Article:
The most touching declamation of the past period was by Iraq's prime minister. Nouri al-Maliki turned to his fellow Middle Eastern leaders gathered in Baghdad and said: "Confrontation of terrorism, dear brothers, requires ceasing any form of financial and media support and religious cover, as well as logistical support and provision of arms and men that would turn out to be explosive tools killing our children, women and elders and bombing our mosques and churches."
It is the crowning paradox in the war of the insurgents that there is so little criticism of their activity by the people they kill, or try to kill.
It's hard to come up with comparisons, but we can turn to lynchings in the South in the post-Civil War years. The Tuskegee Institute records that in the 70 years after 1882, 3,400 blacks were lynched. The figure is horrifying. But even so, it reduces to approximately 50 slaughters per year. Fifty killings in Iraq would be the work not of one year but of one week, or one weekend. How is it that slaughter on such a scale isn't more pointedly resented by the victims and their families and their tribes?
Everyone who met in Baghdad, representing 13 nations -- besides Middle Eastern countries, the United States, Britain, France, Russia and China sent delegations -- joined in deploring the bloodshed, but reactions to the insurgents' ravages are on the order of reactions to occasional electrical failures in America. One deplores these, and waits a bit, and the electricity comes back on, and we dismiss the episodes as simply attritions of modern life.
So calloused are the people of Iraq that they were able to laugh off an incident during the two-day meeting. Two mortar shells landed nearby while the conversations deploring random violence were going on. As The New York Times reported, one participant told reporters after the conference that the shells landed while he was speaking, shortly before lunch. 'We assured them this was normal,' Mr. Zebari (Iraq's foreign minister) said with a smile. 'I thought, This is bad targeting. I was surprised there weren't more.'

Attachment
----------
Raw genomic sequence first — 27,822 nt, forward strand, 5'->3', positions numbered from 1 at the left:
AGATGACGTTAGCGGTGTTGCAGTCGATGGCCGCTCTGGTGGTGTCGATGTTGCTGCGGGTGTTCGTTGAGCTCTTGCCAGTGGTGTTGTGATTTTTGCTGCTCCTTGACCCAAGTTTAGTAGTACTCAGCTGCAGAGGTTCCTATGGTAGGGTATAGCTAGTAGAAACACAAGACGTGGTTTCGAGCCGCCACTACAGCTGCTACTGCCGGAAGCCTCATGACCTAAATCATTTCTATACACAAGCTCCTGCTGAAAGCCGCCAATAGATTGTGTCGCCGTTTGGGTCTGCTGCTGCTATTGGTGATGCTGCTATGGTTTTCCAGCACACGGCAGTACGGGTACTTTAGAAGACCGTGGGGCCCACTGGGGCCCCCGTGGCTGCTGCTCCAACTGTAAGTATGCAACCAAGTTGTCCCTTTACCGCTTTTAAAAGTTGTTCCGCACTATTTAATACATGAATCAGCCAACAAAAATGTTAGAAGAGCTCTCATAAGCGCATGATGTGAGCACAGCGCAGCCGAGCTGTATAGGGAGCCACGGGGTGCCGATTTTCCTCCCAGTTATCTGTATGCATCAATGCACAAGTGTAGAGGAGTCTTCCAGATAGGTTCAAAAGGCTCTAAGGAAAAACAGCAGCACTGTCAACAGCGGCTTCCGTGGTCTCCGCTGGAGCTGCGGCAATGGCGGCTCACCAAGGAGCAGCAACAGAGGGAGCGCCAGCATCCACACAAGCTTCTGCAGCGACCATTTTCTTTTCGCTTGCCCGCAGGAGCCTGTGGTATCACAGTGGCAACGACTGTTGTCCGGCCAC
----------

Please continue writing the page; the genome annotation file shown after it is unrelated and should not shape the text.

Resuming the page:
This is a musical-comedy approach to people being killed by zealots who are receiving their afflatus from Allah (reportedly) and their arms (mostly) from Iran. It goes on month after month after month: men and women dying for peace and trying to make peace, but confounded by the bloody determination of the insurgents. If, finally, the whole of the United States could be inflamed by a rate of 50 lynchings per year, one would hope that an area of 27 million people would be inflamed by 50,000 deaths per year. But how are they to express themselves?
The United States has, at least, complained of the participation of Iran in the terror. We know that it is relatively easy to manufacture improvised weapons to festoon along highways and byways. But the explosives being used are increasingly sophisticated and can't be attributed to volunteer young terrorists out for an afternoon's play.
The very first and most important step that needs taking is a denunciation of the tactic by Islamic leaders. Many, in the past six years, have issued routine pronouncements against terrorist bombings. But we have yet to hear the kind of denunciations one finally got from the Christian community over the genocide of Adolf Hitler.
There was at least the excuse, back then, that we could not yet document the long, hideous reach of the Gestapo. But all the data needed are here already, about the success of the insurgents and the corresponding inertia of the faithful of Iraq, an inertia that issues from a combination of fatalism and fear. The Iraqi who protests and documents an act of the insurgents runs the risk of being the insurgency's next victim.
Here is an important objective of the organs of moral concern. They can't be successful without the cooperation of the Sunni and Shiite leaders, who bear an enormous responsibility to protest what sometimes seems almost a matter of indifference to them.